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Out-of-state placement bill goes to House

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A legislative committee has given its OK to a bill that would repeal a last-minute 2009 special session provision, which gave the Indiana Department of Child Services key control in deciding whether juveniles can be placed outside the state.

At the House Judiciary Committee meeting Tuesday, lawmakers voted HB 1167 out of committee and on to the full House for consideration by a vote of 9-2. Reps. Ralph Foley, R-Martinsville, and Dennis Avery, D-Evansville, opposed the bill and favored keeping that decision-making authority with the DCS, while Rep. Dan Leonard, R-Huntington, didn't vote. Voting for the measure were Reps. Erich Koch, R-Bedford; Wes Culver, R-Goshen; Phyllis Pond, R-New Haven; Cherrish Pryor, D-Indianapolis; Jeb Bardon, D-Indianapolis; Ed DeLaney, D-Indianapolis; Ryan Dvorak, D-South Bend; Trent Van Haaften, D-Mt. Vernon; and Linda Lawson, D-Hammond.

The last-minute change came during the special session that ended June 30. In October, Commission on Courts members expressed frustration that this provision was inserted into a massive budget bill and said many lawmakers likely didn't know about or fully understand the measure. Committee members voted to recommend that the Indiana General Assembly repeal that key provision, and this legislation is the result. DCS Director James Payne, a former Marion Superior juvenile judge, testified at the hearing and said there's no reason to send children out of state because Indiana offers adequate programs and facilities for judges to place children.

He said 64 percent of the in-state options are filled to capacity, meaning there's a 36 percent vacancy rate. "Only on a rare occasion should we look at that," he said, adding that three requests have been made since this law took effect July 1, 2009 - two have been approved, one is still being considered.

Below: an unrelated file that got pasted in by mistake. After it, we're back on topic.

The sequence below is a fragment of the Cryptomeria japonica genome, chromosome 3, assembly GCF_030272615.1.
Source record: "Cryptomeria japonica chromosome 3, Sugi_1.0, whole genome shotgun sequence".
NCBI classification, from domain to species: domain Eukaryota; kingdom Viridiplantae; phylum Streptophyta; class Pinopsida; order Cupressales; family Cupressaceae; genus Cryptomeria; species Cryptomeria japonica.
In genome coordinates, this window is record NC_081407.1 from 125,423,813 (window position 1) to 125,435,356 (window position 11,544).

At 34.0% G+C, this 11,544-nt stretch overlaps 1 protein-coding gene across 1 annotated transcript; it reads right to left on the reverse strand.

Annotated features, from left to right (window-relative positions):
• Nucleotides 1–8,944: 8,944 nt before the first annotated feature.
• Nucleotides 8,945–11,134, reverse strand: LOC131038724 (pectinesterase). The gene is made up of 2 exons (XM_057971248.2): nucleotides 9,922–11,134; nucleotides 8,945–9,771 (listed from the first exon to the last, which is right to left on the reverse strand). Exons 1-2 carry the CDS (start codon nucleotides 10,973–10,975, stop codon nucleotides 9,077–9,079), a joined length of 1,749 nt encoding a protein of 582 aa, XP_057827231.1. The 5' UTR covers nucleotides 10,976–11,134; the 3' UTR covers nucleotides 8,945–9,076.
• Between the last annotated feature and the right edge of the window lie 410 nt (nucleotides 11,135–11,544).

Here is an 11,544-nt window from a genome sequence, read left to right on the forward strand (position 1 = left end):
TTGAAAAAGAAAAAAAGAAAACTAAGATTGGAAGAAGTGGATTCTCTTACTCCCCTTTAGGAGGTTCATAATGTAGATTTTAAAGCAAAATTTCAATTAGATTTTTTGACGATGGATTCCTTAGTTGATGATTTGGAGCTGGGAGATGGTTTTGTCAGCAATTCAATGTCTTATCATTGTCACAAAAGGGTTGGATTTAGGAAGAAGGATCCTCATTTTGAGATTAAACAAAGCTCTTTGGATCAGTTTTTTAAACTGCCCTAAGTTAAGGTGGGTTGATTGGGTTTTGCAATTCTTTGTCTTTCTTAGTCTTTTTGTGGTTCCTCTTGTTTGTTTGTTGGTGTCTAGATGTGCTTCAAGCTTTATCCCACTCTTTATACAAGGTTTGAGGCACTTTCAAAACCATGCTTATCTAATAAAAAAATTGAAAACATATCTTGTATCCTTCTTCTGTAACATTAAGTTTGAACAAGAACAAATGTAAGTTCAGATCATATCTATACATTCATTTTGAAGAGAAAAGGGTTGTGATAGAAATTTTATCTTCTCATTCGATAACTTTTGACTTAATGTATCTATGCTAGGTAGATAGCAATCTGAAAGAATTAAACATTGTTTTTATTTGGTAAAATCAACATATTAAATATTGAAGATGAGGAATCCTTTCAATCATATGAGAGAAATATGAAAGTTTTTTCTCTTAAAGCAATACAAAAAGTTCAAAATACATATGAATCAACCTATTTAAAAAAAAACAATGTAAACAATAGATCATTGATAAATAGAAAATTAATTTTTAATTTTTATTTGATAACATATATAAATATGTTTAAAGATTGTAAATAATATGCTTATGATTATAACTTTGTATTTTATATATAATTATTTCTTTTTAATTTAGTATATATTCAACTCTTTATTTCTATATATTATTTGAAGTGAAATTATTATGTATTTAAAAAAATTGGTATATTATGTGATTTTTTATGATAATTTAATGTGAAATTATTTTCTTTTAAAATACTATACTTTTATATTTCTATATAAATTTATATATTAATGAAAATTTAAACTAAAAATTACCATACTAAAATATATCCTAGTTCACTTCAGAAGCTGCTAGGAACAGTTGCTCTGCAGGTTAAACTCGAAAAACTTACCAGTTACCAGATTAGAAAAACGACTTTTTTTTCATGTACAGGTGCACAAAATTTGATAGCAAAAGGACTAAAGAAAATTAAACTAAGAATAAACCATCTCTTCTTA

Payne also pointed out that despite the placement inside or out of the state, many juveniles return to the communities they came from and get into trouble.

St. Joseph Juvenile Judge Peter Nemeth testified in support of the bill, advocating for a return to local juvenile judges making decisions on placements.

"One of the most important things I do is place children, and it's important that we get it right. But I'm not the only one who has to hear it now ... 'superjudge' has to hear it and approve it. That's a ridiculous system," he said.

Reading a letter from a child he sent to an Arizona facility, Judge Nemeth said that juvenile is going on to college now, something that might not have been possible with an in-state placement. He considers that placement a lifesaver for that juvenile.

"Isn't that what we're supposed to do?" he asked lawmakers. "If you don't approve this, I won't be able to do this in the future. If we have a one size fits all, then what do you need a judge for? Why not just feed the information about a case into a computer to make the decision? That's basically what 'superjudge' is doing."

Lawmakers didn't seem to keen on the idea of taking away judges' decision-making power on the out-of-state placement issue. Several noted that they hadn't heard of massive out-of-state placements or any judicial abuse happening at the local level on this, and that local judges who actually heard the evidence on a case is in a much better position to decide that instead of "a bureaucrat" in Indianapolis who hasn't been involved in the case.

Payne told them that judges and local caseworkers continue having a voice in the process, and this just provides oversight to make sure those judges are using reasonable efforts to find an in-state placement. He also said he regularly communicated with the DCS director during his time on the bench about the issue of out-of-state placements.

Additionally, Payne told lawmakers that the issue was about economic viability - that tax money and services are being sent out of state rather than being kept internally. If those out-of-state-service providers offer something that Indiana doesn't currently have, he'd rather see those services come to Indiana rather than shipping kids there.